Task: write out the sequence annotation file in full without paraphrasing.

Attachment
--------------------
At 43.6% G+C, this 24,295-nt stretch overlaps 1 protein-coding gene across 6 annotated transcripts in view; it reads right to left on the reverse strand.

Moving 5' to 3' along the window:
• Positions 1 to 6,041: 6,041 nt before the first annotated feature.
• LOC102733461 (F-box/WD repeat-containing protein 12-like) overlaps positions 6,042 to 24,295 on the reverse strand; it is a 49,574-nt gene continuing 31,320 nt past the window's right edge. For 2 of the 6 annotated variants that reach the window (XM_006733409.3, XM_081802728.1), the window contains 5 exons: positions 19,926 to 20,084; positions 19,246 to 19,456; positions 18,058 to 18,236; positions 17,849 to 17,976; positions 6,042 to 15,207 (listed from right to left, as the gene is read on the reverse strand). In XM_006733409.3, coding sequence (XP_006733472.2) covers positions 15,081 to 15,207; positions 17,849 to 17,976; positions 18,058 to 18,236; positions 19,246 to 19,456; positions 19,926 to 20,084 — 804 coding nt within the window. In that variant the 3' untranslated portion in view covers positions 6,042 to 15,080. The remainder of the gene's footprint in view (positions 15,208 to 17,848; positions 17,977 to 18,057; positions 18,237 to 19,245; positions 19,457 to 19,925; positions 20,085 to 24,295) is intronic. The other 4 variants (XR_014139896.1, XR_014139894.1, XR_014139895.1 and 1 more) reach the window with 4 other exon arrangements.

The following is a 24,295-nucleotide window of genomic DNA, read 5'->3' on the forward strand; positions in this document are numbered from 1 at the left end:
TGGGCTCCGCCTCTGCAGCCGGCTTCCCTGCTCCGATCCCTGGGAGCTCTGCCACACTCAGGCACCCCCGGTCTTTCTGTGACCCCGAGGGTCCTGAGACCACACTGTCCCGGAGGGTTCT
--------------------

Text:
At 43.6% G+C, this 24,295-nt stretch overlaps 1 protein-coding gene across 6 annotated transcripts in view; it reads right to left on the reverse strand.

Moving 5' to 3' along the window:
• Positions 1 to 6,041: 6,041 nt before the first annotated feature.
• LOC102733461 (F-box/WD repeat-containing protein 12-like) overlaps positions 6,042 to 24,295 on the reverse strand; it is a 49,574-nt gene continuing 31,320 nt past the window's right edge. For 2 of the 6 annotated variants that reach the window (XM_006733409.3, XM_081802728.1), the window contains 5 exons: positions 19,926 to 20,084; positions 19,246 to 19,456; positions 18,058 to 18,236; positions 17,849 to 17,976; positions 6,042 to 15,207 (listed from right to left, as the gene is read on the reverse strand). In XM_006733409.3, coding sequence (XP_006733472.2) covers positions 15,081 to 15,207; positions 17,849 to 17,976; positions 18,058 to 18,236; positions 19,246 to 19,456; positions 19,926 to 20,084 — 804 coding nt within the window. In that variant the 3' untranslated portion in view covers positions 6,042 to 15,080. The remainder of the gene's footprint in view (positions 15,208 to 17,848; positions 17,977 to 18,057; positions 18,237 to 19,245; positions 19,457 to 19,925; positions 20,085 to 24,295) is intronic. The other 4 variants (XR_014139896.1, XR_014139894.1, XR_014139895.1 and 1 more) reach the window with 4 other exon arrangements.

The following is a 24,295-nucleotide window of genomic DNA, read 5'->3' on the forward strand; positions in this document are numbered from 1 at the left end:
TGGGCTCCGCCTCTGCAGCCGGCTTCCCTGCTCCGATCCCTGGGAGCTCTGCCACACTCAGGCACCCCCGGTCTTTCTGTGACCCCGAGGGTCCTGAGACCACACTGTCCCGGAGGGTTCT